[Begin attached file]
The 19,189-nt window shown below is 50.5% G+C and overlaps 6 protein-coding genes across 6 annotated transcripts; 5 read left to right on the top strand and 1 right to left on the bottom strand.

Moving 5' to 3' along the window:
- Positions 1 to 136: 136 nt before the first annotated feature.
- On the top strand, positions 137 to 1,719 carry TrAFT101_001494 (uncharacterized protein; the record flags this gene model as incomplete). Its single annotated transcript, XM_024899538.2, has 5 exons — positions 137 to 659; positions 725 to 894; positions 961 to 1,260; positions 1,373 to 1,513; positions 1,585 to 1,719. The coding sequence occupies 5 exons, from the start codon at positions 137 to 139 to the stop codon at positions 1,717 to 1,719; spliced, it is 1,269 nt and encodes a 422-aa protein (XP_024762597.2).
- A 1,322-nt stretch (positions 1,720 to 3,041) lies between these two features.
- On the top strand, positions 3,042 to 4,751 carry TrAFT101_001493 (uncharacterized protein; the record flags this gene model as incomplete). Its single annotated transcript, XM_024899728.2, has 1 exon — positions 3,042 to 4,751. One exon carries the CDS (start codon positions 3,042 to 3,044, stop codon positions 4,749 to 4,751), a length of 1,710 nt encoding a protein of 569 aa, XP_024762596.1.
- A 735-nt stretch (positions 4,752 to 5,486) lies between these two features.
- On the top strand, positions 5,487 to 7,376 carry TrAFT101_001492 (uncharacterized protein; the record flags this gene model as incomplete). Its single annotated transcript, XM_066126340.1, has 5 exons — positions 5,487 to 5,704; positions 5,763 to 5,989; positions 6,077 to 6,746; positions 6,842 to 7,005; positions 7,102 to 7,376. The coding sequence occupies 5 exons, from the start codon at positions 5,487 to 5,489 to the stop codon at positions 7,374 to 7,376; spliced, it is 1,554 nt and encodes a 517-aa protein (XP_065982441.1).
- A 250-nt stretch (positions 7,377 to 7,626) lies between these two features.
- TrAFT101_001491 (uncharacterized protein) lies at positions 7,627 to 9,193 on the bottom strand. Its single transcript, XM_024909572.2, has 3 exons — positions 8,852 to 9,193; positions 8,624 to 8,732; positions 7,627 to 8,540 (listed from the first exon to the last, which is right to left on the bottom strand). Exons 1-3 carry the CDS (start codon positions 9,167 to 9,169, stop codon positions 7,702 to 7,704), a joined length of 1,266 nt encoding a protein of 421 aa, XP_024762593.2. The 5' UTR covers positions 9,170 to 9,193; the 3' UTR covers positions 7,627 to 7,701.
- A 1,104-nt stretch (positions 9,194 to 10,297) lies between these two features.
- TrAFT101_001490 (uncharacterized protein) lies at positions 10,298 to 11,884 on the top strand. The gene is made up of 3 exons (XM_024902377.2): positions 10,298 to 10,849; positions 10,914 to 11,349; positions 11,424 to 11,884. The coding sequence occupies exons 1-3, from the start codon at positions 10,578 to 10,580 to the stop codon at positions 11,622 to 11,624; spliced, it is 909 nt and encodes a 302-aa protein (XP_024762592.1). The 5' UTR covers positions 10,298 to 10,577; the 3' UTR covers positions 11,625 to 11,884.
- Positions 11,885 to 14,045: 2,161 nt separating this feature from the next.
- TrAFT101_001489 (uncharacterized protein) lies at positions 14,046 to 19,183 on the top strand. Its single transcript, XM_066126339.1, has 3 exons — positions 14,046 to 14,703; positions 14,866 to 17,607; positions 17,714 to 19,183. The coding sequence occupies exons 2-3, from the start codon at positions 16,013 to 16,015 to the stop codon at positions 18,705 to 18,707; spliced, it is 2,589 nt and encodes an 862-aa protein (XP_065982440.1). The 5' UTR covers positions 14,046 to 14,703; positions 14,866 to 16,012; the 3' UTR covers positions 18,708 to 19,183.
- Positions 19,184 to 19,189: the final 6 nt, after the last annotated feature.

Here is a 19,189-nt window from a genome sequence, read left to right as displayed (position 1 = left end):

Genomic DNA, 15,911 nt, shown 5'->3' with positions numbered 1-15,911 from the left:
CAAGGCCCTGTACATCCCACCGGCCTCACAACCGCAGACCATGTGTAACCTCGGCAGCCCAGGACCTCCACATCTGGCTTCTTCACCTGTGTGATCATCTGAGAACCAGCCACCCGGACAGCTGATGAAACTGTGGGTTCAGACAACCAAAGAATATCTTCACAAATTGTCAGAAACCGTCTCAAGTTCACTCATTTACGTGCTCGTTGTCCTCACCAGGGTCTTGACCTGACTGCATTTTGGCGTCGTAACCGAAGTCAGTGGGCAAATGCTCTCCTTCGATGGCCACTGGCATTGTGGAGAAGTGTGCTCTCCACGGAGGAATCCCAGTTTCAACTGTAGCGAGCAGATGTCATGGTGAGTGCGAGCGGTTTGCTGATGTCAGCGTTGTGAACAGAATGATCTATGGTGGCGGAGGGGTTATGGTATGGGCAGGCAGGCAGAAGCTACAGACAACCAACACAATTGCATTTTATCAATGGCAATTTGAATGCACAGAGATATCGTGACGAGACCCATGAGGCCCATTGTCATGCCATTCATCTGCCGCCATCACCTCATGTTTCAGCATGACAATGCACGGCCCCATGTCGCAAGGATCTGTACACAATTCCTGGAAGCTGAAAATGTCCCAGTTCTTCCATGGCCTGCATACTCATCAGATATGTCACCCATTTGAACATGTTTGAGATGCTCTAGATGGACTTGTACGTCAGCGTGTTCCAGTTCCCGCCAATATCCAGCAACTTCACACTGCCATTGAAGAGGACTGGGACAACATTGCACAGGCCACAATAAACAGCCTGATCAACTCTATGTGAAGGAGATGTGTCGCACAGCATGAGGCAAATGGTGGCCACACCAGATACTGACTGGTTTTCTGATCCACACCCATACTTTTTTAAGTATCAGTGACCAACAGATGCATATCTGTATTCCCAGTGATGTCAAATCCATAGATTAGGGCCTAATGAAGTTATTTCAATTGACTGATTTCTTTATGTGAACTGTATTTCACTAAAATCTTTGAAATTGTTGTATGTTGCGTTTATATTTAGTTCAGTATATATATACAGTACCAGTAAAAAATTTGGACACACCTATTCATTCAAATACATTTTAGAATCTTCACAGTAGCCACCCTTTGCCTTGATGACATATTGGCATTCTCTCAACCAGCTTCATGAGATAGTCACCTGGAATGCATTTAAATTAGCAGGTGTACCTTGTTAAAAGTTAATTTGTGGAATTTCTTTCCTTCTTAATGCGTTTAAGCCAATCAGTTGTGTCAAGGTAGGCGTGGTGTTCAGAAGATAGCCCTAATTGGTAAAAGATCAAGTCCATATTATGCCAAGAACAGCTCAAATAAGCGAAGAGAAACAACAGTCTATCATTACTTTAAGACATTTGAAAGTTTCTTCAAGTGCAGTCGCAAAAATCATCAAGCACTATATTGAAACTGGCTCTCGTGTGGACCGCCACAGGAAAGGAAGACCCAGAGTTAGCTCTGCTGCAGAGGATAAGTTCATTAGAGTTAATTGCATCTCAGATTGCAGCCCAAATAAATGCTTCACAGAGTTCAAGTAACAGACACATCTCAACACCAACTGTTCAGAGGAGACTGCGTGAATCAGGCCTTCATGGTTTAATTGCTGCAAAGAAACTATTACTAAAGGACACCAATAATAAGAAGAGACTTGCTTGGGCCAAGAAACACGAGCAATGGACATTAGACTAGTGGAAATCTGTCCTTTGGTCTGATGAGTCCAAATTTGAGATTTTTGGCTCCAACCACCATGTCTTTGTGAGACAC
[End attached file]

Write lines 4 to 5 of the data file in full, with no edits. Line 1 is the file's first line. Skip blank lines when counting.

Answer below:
- On the top strand, positions 137 to 1,719 carry TrAFT101_001494 (uncharacterized protein; the record flags this gene model as incomplete). Its single annotated transcript, XM_024899538.2, has 5 exons — positions 137 to 659; positions 725 to 894; positions 961 to 1,260; positions 1,373 to 1,513; positions 1,585 to 1,719. The coding sequence occupies 5 exons, from the start codon at positions 137 to 139 to the stop codon at positions 1,717 to 1,719; spliced, it is 1,269 nt and encodes a 422-aa protein (XP_024762597.2).
- A 1,322-nt stretch (positions 1,720 to 3,041) lies between these two features.